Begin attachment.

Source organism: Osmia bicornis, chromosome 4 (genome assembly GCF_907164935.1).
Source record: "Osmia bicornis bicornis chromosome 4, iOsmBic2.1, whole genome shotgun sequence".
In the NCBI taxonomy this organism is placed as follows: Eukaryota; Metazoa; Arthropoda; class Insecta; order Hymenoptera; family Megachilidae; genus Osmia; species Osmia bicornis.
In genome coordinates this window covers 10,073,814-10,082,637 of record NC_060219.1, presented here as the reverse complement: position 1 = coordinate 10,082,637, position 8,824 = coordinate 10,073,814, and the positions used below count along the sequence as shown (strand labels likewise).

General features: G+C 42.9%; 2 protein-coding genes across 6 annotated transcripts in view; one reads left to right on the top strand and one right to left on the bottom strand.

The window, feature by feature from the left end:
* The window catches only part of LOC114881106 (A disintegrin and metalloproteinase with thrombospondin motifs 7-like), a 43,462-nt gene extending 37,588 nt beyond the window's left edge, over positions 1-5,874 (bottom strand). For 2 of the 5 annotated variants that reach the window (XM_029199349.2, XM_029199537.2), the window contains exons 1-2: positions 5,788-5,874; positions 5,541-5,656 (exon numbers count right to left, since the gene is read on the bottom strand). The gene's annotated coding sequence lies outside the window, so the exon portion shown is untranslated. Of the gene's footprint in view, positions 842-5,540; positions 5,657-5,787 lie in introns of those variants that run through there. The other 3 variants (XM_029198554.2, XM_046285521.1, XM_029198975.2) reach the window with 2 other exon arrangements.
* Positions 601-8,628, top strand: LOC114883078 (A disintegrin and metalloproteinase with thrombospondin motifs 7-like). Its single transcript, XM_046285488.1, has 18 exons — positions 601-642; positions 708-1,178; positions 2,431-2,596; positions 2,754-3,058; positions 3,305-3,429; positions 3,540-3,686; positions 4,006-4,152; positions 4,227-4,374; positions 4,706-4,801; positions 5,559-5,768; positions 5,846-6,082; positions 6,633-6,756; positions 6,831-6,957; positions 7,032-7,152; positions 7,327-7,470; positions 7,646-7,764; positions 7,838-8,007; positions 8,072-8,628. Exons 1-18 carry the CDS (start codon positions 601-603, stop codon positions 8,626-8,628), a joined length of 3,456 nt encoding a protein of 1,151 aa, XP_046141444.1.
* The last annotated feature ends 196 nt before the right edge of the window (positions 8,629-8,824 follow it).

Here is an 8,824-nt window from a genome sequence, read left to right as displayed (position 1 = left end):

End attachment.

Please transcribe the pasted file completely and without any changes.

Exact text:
Source organism: Osmia bicornis, chromosome 4 (genome assembly GCF_907164935.1).
Source record: "Osmia bicornis bicornis chromosome 4, iOsmBic2.1, whole genome shotgun sequence".
In the NCBI taxonomy this organism is placed as follows: Eukaryota; Metazoa; Arthropoda; class Insecta; order Hymenoptera; family Megachilidae; genus Osmia; species Osmia bicornis.
In genome coordinates this window covers 10,073,814-10,082,637 of record NC_060219.1, presented here as the reverse complement: position 1 = coordinate 10,082,637, position 8,824 = coordinate 10,073,814, and the positions used below count along the sequence as shown (strand labels likewise).

General features: G+C 42.9%; 2 protein-coding genes across 6 annotated transcripts in view; one reads left to right on the top strand and one right to left on the bottom strand.

The window, feature by feature from the left end:
* The window catches only part of LOC114881106 (A disintegrin and metalloproteinase with thrombospondin motifs 7-like), a 43,462-nt gene extending 37,588 nt beyond the window's left edge, over positions 1-5,874 (bottom strand). For 2 of the 5 annotated variants that reach the window (XM_029199349.2, XM_029199537.2), the window contains exons 1-2: positions 5,788-5,874; positions 5,541-5,656 (exon numbers count right to left, since the gene is read on the bottom strand). The gene's annotated coding sequence lies outside the window, so the exon portion shown is untranslated. Of the gene's footprint in view, positions 842-5,540; positions 5,657-5,787 lie in introns of those variants that run through there. The other 3 variants (XM_029198554.2, XM_046285521.1, XM_029198975.2) reach the window with 2 other exon arrangements.
* Positions 601-8,628, top strand: LOC114883078 (A disintegrin and metalloproteinase with thrombospondin motifs 7-like). Its single transcript, XM_046285488.1, has 18 exons — positions 601-642; positions 708-1,178; positions 2,431-2,596; positions 2,754-3,058; positions 3,305-3,429; positions 3,540-3,686; positions 4,006-4,152; positions 4,227-4,374; positions 4,706-4,801; positions 5,559-5,768; positions 5,846-6,082; positions 6,633-6,756; positions 6,831-6,957; positions 7,032-7,152; positions 7,327-7,470; positions 7,646-7,764; positions 7,838-8,007; positions 8,072-8,628. Exons 1-18 carry the CDS (start codon positions 601-603, stop codon positions 8,626-8,628), a joined length of 3,456 nt encoding a protein of 1,151 aa, XP_046141444.1.
* The last annotated feature ends 196 nt before the right edge of the window (positions 8,629-8,824 follow it).

Here is an 8,824-nt window from a genome sequence, read left to right as displayed (position 1 = left end):